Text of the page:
Free Debt Analysis

Contact us at 1-888-503-5563

With a little ingenuity and hustle, you can pay cash for unexpected expenses instead of racking up credit card debt.

3 minute read

Whenever I’ve run up a high credit card balance, it’s always started with an unplanned expense and no money in my emergency savings account.

One time, my dog got sick. I had to charge an $800 vet bill on my credit card. Then I had to travel for a funeral, charging another $500. My furnace stopped working that winter, so an additional $300 went on my card. Yet having only $1,000 in emergency savings would have covered all three of these crises if they were spaced out enough to allow me to replenish the account.

About 10 years ago, I finally got scrappy enough to squirrel away $1,000 as fast as I could. The balance has dwindled at times, but I always build it back up. Saving $1,000 fast isn’t easy but it’s not all that terrible, either — especially when you can pay cash the next time you need a new battery for your car or a plumber to snake a clogged drain.

Here are my tips for saving at least $1,000 in two months or less…

1. Sell stuff

Maybe you can sell a lamp on Craigslist for $25, an ottoman for $50, and a futon for $75. What about asking $100 for that bike you never ride? Maybe sell that extra bed or the exercise equipment you never use. If your items don’t sell immediately, keep posting. I’ve posted things two or three times before they sold. Someone will buy what you’re selling if it’s reasonably priced.

Potential cash: $100 to $1,000.

2. Get a part-time job

A second job is one of the best ways to save an extra $1,000. All you have to do is work a couple of shifts a week doing something you enjoy for a couple of months. For example, I love books. One holiday season, I worked at Barnes & Noble for extra cash. Even if you only make $10 an hour, working 15 hours per week for two months, you’ll earn close to $1,000 after taxes. Keep the part-time job even longer, and you can double your emergency savings.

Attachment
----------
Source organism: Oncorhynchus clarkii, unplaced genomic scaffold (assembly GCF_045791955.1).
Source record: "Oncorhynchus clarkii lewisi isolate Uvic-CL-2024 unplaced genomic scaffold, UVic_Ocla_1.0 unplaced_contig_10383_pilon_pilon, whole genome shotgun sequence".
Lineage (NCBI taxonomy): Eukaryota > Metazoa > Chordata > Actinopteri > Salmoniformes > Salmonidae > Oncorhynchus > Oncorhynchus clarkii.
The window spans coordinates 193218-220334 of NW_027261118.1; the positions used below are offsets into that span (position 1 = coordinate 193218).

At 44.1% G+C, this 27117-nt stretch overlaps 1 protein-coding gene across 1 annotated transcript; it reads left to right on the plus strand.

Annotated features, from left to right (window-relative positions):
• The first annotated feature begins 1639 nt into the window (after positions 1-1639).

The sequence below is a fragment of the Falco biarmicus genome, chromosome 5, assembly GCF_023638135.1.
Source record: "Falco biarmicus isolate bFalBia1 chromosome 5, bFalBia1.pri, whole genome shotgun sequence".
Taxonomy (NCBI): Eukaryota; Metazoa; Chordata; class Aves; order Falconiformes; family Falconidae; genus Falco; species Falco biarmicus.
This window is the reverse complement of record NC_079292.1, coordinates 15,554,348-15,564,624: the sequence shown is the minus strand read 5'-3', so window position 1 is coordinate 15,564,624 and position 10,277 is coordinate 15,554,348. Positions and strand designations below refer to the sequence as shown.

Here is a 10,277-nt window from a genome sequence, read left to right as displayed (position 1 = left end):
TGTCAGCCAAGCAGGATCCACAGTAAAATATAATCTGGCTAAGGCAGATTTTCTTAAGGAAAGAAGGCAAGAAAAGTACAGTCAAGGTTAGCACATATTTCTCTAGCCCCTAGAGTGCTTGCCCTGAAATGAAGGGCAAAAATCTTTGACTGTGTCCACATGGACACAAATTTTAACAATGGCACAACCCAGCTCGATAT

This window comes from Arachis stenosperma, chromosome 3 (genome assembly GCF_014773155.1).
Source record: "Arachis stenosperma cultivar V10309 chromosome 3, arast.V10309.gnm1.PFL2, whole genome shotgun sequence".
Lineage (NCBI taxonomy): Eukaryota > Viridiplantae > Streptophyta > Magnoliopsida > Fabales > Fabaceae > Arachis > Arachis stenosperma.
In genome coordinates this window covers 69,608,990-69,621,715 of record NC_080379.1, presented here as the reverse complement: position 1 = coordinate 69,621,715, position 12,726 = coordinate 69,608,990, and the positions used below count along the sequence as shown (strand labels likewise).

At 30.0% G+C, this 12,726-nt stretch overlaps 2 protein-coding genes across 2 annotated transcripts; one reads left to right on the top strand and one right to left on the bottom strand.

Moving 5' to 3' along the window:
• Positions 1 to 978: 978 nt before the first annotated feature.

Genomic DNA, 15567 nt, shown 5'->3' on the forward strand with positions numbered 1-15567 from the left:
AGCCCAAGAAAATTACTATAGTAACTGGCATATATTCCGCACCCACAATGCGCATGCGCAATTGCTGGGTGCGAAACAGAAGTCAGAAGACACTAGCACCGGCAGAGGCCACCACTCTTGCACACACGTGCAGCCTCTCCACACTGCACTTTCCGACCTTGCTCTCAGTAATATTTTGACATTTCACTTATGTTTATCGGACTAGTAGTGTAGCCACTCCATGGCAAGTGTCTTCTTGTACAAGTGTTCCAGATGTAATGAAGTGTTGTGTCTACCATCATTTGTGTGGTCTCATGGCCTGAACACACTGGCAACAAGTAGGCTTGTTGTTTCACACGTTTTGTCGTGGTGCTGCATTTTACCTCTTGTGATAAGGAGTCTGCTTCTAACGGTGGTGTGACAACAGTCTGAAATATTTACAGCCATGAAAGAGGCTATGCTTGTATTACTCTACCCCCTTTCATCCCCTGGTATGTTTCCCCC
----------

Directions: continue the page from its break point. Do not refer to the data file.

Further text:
Potential cash: $600 to $2,000.

3. Go on a brief spending fast

What’s worse? Suffering for years over credit card debt or sacrificing for a few weeks or a month while brewing your own coffee, eating all your meals at home, and buying only what you absolutely need? Take the money you’d have spent at the coffee shop or going out to eat and deposit it in a savings account before your spending fast so you’re less likely to raid your savings.

Potential cash: $75 to $300.

4. Get paid to open a bank account

Did you know that some banks will pay you a bonus to open an account? Many require you to carry a large balance, but that’s not always the case. For example, BMO Harris offers checking accounts that each pay a $200 bonus for opening an account, at least one requiring only a $25 minimum deposit and no minimum balance. These kinds of bonus offers come and go but they’re definitely out there. Be sure to read the terms and conditions carefully, watching for minimum deposit and balance requirements as well as any fees.

Potential cash: $50 to $300.

5. Get a side hustle

My favorite side hustle is pet sitting. It’s an easy job and a fun way to earn money. You can earn $150 to $300 per job, depending on the length of someone’s vacation. You can also earn cash by mowing lawns, raking leaves, shoveling snow, cleaning gutters, weeding a garden, painting a room, anything that people don’t want to do themselves. Also, check Craigslist daily for more gigs such as focus groups, mock juries, and weekend event gigs. Here’s a step-by-step guide.

Potential cash: Sporadic income of $75 to $500.

Now that you’ve got some ideas on how to build your emergency savings, figure out a plan and get started. You’ll be surprised at how quickly the cash piles up. Then next time you have an unexpected car repair, you can pay with cash, drive away from your bank smiling and build your emergency savings back up just as quickly as you did the first time.

Did we provide the information you needed? If not let us know and we’ll improve this page.
Let us know if you liked the post. That’s the only way we can improve.

About the Author

Deb Hipp

Deb Hipp

Deb Hipp is a full-time freelance writer based in Kansas City, Mo. Deb went from being unable to get approved for a credit card or loan 20 years ago to having excellent credit today and becoming a homeowner. Deb learned her lessons about money the hard way. Now she wants to share them to help you pay down debt, fix your credit and quit being broke all the time. Deb's personal finance and credit articles have been published at Credit Karma and The Huffington Post.

Published by, LLC